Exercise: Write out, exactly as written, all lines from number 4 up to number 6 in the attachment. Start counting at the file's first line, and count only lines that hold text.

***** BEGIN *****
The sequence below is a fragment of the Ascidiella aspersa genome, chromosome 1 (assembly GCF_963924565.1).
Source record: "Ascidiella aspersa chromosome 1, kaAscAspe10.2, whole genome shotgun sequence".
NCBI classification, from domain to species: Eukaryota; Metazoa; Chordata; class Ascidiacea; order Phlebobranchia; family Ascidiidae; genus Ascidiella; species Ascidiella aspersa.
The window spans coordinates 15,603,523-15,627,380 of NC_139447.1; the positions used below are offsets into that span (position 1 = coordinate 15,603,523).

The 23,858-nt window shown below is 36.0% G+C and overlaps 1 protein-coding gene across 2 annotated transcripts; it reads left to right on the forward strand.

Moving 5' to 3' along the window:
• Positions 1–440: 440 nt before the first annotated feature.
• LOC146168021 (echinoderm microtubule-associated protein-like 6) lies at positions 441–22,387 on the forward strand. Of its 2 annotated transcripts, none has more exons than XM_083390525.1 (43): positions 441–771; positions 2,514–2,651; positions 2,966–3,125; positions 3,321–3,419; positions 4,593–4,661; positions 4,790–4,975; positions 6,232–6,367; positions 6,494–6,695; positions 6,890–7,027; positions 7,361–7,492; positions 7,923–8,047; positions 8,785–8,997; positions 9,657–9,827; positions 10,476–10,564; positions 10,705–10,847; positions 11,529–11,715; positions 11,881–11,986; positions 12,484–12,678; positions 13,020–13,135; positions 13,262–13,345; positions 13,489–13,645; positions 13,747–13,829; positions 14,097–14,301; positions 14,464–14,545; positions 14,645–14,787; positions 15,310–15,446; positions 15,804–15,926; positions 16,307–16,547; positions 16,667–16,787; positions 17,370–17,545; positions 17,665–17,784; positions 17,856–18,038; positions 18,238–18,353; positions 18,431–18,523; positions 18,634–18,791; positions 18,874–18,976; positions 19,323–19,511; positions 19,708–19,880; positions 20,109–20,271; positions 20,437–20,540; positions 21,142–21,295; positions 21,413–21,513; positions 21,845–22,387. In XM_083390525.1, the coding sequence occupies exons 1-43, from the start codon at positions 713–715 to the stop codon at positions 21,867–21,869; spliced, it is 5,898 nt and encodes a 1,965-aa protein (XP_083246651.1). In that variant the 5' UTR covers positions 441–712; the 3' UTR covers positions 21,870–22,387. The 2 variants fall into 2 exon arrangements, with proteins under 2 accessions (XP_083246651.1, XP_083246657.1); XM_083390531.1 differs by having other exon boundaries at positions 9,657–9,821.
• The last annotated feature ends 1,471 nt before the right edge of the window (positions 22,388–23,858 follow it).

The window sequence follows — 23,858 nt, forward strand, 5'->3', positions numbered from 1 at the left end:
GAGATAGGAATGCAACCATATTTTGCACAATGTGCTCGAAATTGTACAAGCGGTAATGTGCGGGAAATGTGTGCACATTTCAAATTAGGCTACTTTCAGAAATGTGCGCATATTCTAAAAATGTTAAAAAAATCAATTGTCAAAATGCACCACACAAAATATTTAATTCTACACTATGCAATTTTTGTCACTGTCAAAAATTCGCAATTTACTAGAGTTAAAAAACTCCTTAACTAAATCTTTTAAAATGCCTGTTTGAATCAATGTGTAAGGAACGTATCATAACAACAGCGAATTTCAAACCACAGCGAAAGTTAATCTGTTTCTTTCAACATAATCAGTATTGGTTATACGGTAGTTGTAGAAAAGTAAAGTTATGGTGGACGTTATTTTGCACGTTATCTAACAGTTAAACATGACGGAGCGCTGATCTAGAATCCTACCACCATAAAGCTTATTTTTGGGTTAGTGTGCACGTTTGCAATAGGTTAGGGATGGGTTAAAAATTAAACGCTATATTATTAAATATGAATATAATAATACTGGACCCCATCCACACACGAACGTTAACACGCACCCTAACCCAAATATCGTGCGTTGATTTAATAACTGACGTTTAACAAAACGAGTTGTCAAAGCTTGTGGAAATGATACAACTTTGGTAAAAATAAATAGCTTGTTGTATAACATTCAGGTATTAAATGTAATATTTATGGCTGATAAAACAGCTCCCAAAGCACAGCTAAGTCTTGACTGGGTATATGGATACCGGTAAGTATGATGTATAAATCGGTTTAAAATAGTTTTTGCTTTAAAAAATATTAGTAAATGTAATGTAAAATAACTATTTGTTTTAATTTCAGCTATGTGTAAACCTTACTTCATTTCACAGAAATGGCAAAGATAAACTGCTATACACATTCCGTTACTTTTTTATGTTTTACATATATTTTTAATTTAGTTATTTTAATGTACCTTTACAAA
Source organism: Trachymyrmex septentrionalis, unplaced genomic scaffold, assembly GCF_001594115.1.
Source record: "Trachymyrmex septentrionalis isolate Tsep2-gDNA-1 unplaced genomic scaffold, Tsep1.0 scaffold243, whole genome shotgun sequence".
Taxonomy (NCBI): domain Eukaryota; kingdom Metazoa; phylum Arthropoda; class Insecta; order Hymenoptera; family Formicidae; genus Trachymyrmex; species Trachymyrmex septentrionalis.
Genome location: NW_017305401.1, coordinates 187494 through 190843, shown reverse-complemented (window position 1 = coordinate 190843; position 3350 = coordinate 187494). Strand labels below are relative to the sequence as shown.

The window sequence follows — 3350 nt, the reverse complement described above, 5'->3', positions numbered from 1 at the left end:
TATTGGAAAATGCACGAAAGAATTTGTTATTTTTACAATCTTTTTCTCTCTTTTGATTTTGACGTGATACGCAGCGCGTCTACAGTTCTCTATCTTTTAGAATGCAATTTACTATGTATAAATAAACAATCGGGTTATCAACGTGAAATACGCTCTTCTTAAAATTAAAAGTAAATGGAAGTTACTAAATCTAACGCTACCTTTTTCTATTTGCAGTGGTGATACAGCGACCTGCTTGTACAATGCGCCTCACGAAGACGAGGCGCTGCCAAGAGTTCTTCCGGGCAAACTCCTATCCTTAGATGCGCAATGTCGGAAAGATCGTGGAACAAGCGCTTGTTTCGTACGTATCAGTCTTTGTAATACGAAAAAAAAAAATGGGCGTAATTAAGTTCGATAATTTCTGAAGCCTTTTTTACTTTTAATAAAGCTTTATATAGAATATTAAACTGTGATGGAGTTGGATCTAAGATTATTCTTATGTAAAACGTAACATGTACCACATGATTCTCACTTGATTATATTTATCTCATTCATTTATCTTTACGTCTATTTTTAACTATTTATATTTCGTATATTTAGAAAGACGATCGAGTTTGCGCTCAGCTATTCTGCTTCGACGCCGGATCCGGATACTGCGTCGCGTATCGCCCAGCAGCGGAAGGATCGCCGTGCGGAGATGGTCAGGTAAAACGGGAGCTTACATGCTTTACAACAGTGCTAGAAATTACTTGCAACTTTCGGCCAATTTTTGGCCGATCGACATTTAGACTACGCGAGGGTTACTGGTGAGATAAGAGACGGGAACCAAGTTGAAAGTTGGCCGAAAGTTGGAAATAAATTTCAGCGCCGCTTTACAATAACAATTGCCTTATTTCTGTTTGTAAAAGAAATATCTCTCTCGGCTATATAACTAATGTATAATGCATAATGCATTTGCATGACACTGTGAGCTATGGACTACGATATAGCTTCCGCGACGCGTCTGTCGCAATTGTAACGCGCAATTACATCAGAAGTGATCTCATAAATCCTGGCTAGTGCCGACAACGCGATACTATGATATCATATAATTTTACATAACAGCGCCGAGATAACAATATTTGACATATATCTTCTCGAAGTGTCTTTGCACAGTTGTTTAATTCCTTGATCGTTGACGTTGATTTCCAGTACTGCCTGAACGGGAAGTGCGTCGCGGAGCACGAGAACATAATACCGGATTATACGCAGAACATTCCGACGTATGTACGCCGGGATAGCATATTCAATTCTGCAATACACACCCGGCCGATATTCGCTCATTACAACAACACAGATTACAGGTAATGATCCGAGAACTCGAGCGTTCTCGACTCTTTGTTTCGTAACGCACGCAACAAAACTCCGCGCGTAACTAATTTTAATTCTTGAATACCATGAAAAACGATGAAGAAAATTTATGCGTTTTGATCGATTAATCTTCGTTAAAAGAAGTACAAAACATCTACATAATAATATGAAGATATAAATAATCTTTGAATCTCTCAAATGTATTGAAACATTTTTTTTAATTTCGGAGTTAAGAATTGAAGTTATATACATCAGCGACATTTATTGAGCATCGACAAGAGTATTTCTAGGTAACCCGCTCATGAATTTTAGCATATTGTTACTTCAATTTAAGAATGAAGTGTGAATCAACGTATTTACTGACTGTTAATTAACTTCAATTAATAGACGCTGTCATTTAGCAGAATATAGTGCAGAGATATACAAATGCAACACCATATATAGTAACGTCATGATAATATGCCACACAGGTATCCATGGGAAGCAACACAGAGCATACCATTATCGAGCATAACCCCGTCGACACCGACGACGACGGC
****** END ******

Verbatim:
The window spans coordinates 15,603,523-15,627,380 of NC_139447.1; the positions used below are offsets into that span (position 1 = coordinate 15,603,523).

The 23,858-nt window shown below is 36.0% G+C and overlaps 1 protein-coding gene across 2 annotated transcripts; it reads left to right on the forward strand.

Moving 5' to 3' along the window: